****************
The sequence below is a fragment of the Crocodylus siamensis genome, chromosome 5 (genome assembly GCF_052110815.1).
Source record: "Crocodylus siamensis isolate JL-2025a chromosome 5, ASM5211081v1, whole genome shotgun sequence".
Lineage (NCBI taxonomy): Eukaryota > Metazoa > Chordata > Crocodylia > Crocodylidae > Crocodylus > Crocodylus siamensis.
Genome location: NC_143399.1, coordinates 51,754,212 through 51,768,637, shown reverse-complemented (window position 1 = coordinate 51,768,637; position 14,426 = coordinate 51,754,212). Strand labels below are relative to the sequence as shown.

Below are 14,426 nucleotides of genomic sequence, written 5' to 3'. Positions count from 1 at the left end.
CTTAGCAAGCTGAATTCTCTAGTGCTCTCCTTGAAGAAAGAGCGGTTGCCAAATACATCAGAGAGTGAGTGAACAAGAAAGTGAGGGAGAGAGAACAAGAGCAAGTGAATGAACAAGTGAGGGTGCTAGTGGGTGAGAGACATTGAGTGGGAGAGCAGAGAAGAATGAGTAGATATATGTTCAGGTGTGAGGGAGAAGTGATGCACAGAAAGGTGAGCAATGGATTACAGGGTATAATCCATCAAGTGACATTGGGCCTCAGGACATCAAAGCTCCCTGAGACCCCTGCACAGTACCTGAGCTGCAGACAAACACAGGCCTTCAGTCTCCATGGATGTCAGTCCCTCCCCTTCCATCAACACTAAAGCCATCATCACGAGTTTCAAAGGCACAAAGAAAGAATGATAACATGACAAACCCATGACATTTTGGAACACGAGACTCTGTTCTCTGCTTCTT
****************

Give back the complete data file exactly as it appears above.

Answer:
The sequence below is a fragment of the Crocodylus siamensis genome, chromosome 5 (genome assembly GCF_052110815.1).
Source record: "Crocodylus siamensis isolate JL-2025a chromosome 5, ASM5211081v1, whole genome shotgun sequence".
Lineage (NCBI taxonomy): Eukaryota > Metazoa > Chordata > Crocodylia > Crocodylidae > Crocodylus > Crocodylus siamensis.
Genome location: NC_143399.1, coordinates 51,754,212 through 51,768,637, shown reverse-complemented (window position 1 = coordinate 51,768,637; position 14,426 = coordinate 51,754,212). Strand labels below are relative to the sequence as shown.

Below are 14,426 nucleotides of genomic sequence, written 5' to 3'. Positions count from 1 at the left end.
CTTAGCAAGCTGAATTCTCTAGTGCTCTCCTTGAAGAAAGAGCGGTTGCCAAATACATCAGAGAGTGAGTGAACAAGAAAGTGAGGGAGAGAGAACAAGAGCAAGTGAATGAACAAGTGAGGGTGCTAGTGGGTGAGAGACATTGAGTGGGAGAGCAGAGAAGAATGAGTAGATATATGTTCAGGTGTGAGGGAGAAGTGATGCACAGAAAGGTGAGCAATGGATTACAGGGTATAATCCATCAAGTGACATTGGGCCTCAGGACATCAAAGCTCCCTGAGACCCCTGCACAGTACCTGAGCTGCAGACAAACACAGGCCTTCAGTCTCCATGGATGTCAGTCCCTCCCCTTCCATCAACACTAAAGCCATCATCACGAGTTTCAAAGGCACAAAGAAAGAATGATAACATGACAAACCCATGACATTTTGGAACACGAGACTCTGTTCTCTGCTTCTT